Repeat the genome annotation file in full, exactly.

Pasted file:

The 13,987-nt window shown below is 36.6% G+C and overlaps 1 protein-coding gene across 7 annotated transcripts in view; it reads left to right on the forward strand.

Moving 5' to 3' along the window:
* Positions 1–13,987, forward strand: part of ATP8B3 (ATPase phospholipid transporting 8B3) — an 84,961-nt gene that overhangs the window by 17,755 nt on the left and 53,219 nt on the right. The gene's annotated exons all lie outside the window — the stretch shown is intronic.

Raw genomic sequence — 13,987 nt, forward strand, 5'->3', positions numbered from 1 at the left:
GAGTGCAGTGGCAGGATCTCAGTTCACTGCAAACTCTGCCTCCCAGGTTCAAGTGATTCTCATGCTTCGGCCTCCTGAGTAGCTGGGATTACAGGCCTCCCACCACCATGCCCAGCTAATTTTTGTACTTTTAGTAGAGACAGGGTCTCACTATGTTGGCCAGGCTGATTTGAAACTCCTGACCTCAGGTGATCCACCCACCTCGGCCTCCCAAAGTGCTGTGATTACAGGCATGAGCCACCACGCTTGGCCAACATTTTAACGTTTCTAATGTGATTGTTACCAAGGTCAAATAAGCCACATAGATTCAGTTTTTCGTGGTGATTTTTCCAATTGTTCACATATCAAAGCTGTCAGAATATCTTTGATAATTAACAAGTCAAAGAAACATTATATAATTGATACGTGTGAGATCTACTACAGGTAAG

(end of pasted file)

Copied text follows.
The 13,987-nt window shown below is 36.6% G+C and overlaps 1 protein-coding gene across 7 annotated transcripts in view; it reads left to right on the forward strand.

Moving 5' to 3' along the window:
* Positions 1–13,987, forward strand: part of ATP8B3 (ATPase phospholipid transporting 8B3) — an 84,961-nt gene that overhangs the window by 17,755 nt on the left and 53,219 nt on the right. The gene's annotated exons all lie outside the window — the stretch shown is intronic.

Raw genomic sequence — 13,987 nt, forward strand, 5'->3', positions numbered from 1 at the left:
GAGTGCAGTGGCAGGATCTCAGTTCACTGCAAACTCTGCCTCCCAGGTTCAAGTGATTCTCATGCTTCGGCCTCCTGAGTAGCTGGGATTACAGGCCTCCCACCACCATGCCCAGCTAATTTTTGTACTTTTAGTAGAGACAGGGTCTCACTATGTTGGCCAGGCTGATTTGAAACTCCTGACCTCAGGTGATCCACCCACCTCGGCCTCCCAAAGTGCTGTGATTACAGGCATGAGCCACCACGCTTGGCCAACATTTTAACGTTTCTAATGTGATTGTTACCAAGGTCAAATAAGCCACATAGATTCAGTTTTTCGTGGTGATTTTTCCAATTGTTCACATATCAAAGCTGTCAGAATATCTTTGATAATTAACAAGTCAAAGAAACATTATATAATTGATACGTGTGAGATCTACTACAGGTAAG